The more established players tend to have a wider product recovery base. For example, Redeem provides solutions to network operators, dealers, plus major retailers including Boots, Sainsburys and Tesco Ireland, amongst others, and has a signifi cant international dimension. This, coupled with our commitment to excellence in service and value for our clients, helps us maintain our position in the market.
There are continuing opportunities for mobile phone recovery as the awareness around environmental concerns grows. This, coupled with the asset value that can be derived from handsets will possibly see more entrants in this space. At the moment there is room in the market, however the consumer will ultimately decide where they feel they are getting best value and where their devices will be put to best use.
Redeem differentiates itself in many ways from the competition, primarily through its key focus on social responsibility. Our ethical trading policies ensure we are rigorous in who we supply, what their ethical stance is and ultimately whether our partners have bona fi de systems in place to ensure protection for their staff, no use of child labour and proper environmental protections. Our policies are also lauded in the UK where we have won 36 awards in the past seven years alone primarily for our business performance and commitment to corporate social responsibility.
MB: What happens to the handsets sent to mobile phone recycling companies? Redeem has recently announced the opening of a new processing and sales offi ce in Hong Kong – what are the business opportunities in Asia for recycled handsets, when Japan is just round the corner? What sort of devices are most in demand in that geographic area in the recycled sector? What do you see as the future hot markets for recycled mobile phones?
JR: Many mobile phone recovery companies have a variety of routes for resale of their recovered products. These include small batch sales to small traders; direct sales through the internet including eBay and Amazon; sales to Africa usually through agents who come directly from Africa to collect the product; and supplies to insurance companies for swap-out devices, usually after complete refurbishment.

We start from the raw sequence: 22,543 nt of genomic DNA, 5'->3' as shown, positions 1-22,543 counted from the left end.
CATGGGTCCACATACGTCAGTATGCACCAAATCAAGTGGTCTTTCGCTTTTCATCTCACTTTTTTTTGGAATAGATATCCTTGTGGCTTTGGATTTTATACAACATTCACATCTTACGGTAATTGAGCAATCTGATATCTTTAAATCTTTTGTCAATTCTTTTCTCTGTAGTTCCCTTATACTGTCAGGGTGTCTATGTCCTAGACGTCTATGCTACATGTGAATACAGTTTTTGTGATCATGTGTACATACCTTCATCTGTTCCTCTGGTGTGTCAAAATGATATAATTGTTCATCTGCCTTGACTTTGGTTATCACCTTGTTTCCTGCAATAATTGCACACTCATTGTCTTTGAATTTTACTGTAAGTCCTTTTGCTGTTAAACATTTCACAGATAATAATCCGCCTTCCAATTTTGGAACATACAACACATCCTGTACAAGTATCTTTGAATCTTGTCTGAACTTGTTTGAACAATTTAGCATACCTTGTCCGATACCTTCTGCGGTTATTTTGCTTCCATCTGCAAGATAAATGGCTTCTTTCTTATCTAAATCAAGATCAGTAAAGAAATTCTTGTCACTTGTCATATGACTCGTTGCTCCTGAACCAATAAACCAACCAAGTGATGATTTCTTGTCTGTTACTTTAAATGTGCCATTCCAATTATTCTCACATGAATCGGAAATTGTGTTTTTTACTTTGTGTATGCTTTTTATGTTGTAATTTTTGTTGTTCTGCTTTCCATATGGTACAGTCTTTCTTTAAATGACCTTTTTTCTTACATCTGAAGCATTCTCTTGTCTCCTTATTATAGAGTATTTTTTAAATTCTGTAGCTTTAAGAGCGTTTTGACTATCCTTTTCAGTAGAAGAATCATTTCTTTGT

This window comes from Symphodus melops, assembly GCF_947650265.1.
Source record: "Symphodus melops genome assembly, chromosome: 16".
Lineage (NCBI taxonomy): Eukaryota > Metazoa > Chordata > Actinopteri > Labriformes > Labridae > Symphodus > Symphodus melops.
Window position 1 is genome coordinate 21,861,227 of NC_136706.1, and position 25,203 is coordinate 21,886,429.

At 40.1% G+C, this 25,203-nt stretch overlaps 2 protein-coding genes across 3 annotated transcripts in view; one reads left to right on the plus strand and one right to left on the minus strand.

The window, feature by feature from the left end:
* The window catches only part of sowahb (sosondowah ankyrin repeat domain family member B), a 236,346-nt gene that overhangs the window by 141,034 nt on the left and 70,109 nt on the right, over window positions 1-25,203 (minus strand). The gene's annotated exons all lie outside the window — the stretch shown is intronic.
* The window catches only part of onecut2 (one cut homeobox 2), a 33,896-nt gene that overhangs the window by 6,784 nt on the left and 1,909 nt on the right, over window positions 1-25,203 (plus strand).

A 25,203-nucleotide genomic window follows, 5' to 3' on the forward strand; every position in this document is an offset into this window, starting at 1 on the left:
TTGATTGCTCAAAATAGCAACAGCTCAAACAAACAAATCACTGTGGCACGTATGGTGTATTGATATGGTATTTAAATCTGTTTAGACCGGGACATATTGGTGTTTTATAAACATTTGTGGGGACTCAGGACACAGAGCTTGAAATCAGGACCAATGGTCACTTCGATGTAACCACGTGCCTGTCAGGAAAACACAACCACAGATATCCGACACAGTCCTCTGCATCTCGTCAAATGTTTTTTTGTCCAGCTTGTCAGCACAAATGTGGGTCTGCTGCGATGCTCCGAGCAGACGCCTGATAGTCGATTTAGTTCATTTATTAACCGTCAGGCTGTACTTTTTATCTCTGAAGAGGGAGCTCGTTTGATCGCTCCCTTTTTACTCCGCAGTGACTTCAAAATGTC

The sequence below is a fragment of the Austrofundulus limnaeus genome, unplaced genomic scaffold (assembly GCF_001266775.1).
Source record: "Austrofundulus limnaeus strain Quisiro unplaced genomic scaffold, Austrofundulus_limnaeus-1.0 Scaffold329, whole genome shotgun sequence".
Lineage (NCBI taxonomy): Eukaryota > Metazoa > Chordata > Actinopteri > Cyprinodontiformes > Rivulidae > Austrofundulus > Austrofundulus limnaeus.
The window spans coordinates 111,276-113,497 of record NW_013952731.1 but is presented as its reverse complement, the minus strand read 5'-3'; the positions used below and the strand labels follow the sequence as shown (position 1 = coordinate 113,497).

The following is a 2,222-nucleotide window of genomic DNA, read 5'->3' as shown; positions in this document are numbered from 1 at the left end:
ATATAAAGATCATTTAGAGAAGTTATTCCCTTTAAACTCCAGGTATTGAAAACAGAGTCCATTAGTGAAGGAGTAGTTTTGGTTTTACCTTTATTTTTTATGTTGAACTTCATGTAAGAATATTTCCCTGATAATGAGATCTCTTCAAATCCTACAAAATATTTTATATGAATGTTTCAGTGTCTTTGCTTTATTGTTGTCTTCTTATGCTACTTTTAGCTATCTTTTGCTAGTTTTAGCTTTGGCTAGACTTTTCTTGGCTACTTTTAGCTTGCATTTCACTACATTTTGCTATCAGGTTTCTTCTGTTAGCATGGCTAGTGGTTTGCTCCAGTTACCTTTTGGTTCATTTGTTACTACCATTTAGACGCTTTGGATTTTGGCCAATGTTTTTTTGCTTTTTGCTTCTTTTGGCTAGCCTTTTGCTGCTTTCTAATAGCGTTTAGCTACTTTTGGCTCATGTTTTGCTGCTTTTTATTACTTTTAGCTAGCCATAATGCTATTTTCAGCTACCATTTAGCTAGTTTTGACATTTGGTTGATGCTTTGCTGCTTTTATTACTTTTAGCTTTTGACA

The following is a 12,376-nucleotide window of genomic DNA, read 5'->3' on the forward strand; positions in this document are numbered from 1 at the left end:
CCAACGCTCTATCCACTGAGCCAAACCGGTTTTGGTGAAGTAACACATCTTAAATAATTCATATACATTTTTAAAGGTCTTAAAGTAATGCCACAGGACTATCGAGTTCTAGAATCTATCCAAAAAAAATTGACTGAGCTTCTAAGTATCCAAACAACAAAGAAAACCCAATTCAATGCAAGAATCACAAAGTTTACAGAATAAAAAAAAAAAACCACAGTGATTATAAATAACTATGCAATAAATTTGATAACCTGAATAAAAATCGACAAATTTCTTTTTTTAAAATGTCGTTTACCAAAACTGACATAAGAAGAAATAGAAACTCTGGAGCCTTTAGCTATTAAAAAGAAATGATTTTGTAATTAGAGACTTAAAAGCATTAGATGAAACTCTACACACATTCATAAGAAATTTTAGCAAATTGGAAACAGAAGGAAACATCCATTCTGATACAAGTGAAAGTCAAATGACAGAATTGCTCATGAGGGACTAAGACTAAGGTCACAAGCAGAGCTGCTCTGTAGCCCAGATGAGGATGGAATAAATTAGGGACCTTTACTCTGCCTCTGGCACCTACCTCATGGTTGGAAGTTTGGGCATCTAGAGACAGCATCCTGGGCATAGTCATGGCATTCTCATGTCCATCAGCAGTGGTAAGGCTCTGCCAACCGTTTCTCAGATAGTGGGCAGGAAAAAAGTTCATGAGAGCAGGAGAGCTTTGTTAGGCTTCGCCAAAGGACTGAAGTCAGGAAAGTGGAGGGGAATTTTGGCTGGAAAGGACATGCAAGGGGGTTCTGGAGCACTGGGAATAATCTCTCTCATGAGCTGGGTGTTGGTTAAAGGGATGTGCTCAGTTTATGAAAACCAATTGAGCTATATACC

However, the vast majority of mobile phone handsets recovered in the UK, and indeed throughout many parts of the world, end up in Hong Kong. Hong Kong is a world hub for mobile phone repairs, refurbishment and resale. With regular weekly auction and direct sales there can be millions of mobile phone handsets traded monthly in Hong Kong.
It is for this reason that Redeem decided to set up Redeem Asia. I believe we are the only UK owned facility in this sector in Hong Kong. This again differentiates Redeem from our competitors, allowing us to maximise the value for each product by effectively cutting out the middle men.
The markets we supply range from Indonesia, India, China to Europe and South America. There is an ongoing demand throughout parts of Asia, South America and beyond for used mobile phone handsets. In terms of recovering handsets from the local market in Hong Kong and other Asian territories, we have a well developed strategy which we are currently implementing. This includes collaboration with well known consumer brands and the government of Hong Kong.
Waste handsets, which are of no real value, are handled by licensed waste experts in the country of origin. We have a variety of service providers handling this for us. As a business Redeem aims for zero landfi ll and we are working very hard to maintain this policy and continue developing programmes to help improve our impact on the environment.
|The IMPDA (Independent Mobile Phone Dealers Association) aims to achieve a level playing fi eld for its members, and to champion quality improvements in the industry for a better future. For more details: email@example.com|
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